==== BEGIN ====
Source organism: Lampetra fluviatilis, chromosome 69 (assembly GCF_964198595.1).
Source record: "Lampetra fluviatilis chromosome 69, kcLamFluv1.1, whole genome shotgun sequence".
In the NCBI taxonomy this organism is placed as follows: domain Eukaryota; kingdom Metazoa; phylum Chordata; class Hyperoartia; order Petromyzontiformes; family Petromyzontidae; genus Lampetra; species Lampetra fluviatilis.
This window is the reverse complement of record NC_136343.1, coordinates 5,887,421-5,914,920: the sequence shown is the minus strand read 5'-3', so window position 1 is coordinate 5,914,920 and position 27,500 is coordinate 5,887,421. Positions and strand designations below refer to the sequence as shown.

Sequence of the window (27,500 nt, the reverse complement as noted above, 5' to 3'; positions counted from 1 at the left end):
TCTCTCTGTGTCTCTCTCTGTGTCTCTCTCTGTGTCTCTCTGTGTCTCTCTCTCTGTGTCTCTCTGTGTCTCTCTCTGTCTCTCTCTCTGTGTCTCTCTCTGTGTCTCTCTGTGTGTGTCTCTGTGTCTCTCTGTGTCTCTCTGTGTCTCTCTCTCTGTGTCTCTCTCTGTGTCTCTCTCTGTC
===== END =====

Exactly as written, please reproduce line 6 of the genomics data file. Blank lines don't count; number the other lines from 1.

TCTCTCTGTGTCTCTCTCTGTGTCTCTCTCTGTGTCTCTCTGTGTCTCTCTCTCTGTGTCTCTCTGTGTCTCTCTCTGTCTCTCTCTCTGTGTCTCTCTCTGTGTCTCTCTGTGTGTGTCTCTGTGTCTCTCTGTGTCTCTCTGTGTCTCTCTCTCTGTGTCTCTCTCTGTGTCTCTCTCTGTC